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As we honor sacrifice and service, remember those who mourn | Editorials

Monday will be the first Memorial Day in over 20 years with America officially at peace. The wars in Afghanistan and Iraq are finally over.

No American soldier is directly engaged in combat for the first time since terrorists attacked our country on September 11, 2001.

During the final withdrawal from Afghanistan last August, we lost 13 more of our warriors in an attack at Kabul airport, a stark reminder of the price we paid.

The withdrawal was messy and chaotic, but very few wars end in a clean and orderly fashion. However, the firing has stopped and our troops are not in danger in the Middle East.

And yet, it’s another tense and precarious Memorial Day. Until we are at war, peace is far away in the world today.

The Russian invasion of Ukraine resulted in several thousand deaths, both among soldiers on both sides and among civilians trapped between the armies.

America and its NATO allies are shipping weapons and supplies to help Ukraine repel the attack. President Joe Biden is walking a tightrope between supporting a democratic state and avoiding direct conflict with Russia.

Moreover, China is making threatening gestures towards Taiwan, another democratic state. If China tried to take Taiwan by force, Biden indicated the United States would defend it, a chilling prospect.

Although our long wars are over, our nation is a place of great sadness right now. Memorial Day was created in the 19th century after the Civil War, to honor the memory of the men and women killed in our bloodiest war.

Honoring those soldiers lost in war is still its main purpose, but it has evolved over the years to become the day we remember all the people we lost the year before.

This year in particular we have so many fresh graves and so many families grieving. Over a million of our compatriots have perished in the terrible COVID-19 pandemic, and the death toll continues to slowly rise.

We have never endured such a terrible tragedy, and it was made worse because our nation was deeply and unnecessarily divided over how to fight the disease, or even for a long time whether it was real. So many thousands of people have been slaughtered because they refused life-saving vaccines.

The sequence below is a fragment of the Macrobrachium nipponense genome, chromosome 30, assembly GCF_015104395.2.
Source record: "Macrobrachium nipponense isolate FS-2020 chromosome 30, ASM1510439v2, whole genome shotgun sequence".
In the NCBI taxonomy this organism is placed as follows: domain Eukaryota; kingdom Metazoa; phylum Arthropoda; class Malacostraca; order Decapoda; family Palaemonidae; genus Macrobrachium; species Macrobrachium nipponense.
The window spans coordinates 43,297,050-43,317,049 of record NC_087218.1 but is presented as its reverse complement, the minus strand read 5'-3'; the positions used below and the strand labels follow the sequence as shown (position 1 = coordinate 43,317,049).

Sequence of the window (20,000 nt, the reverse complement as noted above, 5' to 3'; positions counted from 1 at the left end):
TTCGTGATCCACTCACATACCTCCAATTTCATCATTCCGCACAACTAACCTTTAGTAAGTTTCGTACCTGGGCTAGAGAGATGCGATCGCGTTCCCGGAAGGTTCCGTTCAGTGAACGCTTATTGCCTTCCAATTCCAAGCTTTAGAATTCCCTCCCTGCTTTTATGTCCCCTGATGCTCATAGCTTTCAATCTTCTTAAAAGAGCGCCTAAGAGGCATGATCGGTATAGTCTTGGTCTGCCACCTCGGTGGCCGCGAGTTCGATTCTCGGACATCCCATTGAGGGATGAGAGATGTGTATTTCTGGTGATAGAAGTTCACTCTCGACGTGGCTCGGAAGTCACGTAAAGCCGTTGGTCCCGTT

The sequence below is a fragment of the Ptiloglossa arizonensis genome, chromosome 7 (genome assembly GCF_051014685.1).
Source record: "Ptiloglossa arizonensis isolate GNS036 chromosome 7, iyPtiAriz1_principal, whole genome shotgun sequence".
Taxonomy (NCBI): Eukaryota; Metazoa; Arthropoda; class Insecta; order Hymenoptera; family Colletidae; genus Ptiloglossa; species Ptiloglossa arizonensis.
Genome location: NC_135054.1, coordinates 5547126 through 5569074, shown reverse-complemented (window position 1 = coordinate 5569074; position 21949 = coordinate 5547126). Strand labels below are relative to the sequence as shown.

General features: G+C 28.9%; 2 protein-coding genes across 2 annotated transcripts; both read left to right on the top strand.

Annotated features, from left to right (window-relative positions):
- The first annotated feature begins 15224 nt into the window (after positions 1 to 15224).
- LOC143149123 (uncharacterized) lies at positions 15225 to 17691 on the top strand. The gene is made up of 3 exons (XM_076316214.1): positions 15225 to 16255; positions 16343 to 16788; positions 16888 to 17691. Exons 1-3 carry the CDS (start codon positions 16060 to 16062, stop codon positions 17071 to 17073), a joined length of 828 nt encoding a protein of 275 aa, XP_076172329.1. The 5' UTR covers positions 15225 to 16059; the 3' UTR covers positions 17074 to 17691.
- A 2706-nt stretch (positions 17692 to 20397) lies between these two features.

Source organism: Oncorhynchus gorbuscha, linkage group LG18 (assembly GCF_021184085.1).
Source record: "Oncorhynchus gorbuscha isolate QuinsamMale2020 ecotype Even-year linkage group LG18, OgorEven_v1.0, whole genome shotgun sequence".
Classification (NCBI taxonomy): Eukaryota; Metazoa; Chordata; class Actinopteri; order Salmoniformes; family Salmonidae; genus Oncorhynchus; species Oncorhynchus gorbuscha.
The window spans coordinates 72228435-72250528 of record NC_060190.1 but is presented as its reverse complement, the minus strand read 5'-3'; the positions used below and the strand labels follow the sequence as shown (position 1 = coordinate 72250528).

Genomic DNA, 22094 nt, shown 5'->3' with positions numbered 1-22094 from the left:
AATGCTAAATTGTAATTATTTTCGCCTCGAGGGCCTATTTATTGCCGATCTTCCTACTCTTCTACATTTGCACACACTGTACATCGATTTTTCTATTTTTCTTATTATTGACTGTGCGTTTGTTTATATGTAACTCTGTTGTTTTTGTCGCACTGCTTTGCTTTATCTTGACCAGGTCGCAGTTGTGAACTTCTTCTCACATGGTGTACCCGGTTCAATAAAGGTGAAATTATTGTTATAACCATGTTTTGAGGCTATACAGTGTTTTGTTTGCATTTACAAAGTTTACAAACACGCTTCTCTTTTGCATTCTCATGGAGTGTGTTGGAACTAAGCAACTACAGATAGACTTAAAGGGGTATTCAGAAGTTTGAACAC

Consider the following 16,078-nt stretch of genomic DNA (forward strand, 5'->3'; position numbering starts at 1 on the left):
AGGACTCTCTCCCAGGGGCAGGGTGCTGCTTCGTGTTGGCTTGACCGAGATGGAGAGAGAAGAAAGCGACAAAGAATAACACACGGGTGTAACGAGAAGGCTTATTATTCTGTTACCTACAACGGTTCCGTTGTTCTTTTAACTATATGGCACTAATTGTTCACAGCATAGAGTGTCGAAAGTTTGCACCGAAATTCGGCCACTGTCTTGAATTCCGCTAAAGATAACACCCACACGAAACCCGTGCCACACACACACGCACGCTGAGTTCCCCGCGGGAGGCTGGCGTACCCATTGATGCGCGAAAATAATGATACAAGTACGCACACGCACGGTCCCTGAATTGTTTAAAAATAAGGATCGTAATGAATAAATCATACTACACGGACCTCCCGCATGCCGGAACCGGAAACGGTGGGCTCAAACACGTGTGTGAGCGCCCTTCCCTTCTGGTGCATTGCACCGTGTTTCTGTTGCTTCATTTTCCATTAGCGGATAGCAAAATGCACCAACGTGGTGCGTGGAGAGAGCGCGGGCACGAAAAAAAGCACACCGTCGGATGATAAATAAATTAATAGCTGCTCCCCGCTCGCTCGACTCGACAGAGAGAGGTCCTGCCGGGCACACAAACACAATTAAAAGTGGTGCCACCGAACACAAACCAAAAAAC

In addition to the deaths from the plague, two recent mass murders have reminded us of the toll that gun violence takes in our country, more than anywhere else in the world.

On Tuesday, a gunman entered a Texas school and shot and killed 19 small children – fourth graders aged 9 and 10 – and two teachers. The carnage in Texas followed just days after 10 black victims were massacred in a Buffalo supermarket, allegedly by a white nationalist gunman.

The violence was shocking and horrifying but also not really surprising. Gun violence in this country is so common, a daily occurrence.

In 2020, according to the Centers for Disease Control and Prevention, more than 19,000 people were murdered with firearms in the United States. More than 24,000 others died by suicide. No more torn families; cooler graves.

Over the decades, Memorial Day has become the unofficial start of summer, a day of picnics and parades, trips to the beach or the mountains, wherever families gather.

We ask that you take a moment this weekend to think of all the families who are grieving this year, grieving for those who have died of illness or violence.

Above all, we want to remind you of the men and women who have chosen to defend this country and its interests by serving in the army.

The 13 Americans killed last August in Kabul – the latest victims of the Middle East war – were among nearly 7,000 soldiers who died in Iraq and Afghanistan, in the longest war in American history.

For a century and a half, Americans have paused on Remembrance Day to think of the men and women who fought in our wars and the thousands of them who did not return to their families.

Those who willingly put themselves in harm’s way and made the ultimate sacrifice deserve the thanks of a grateful nation.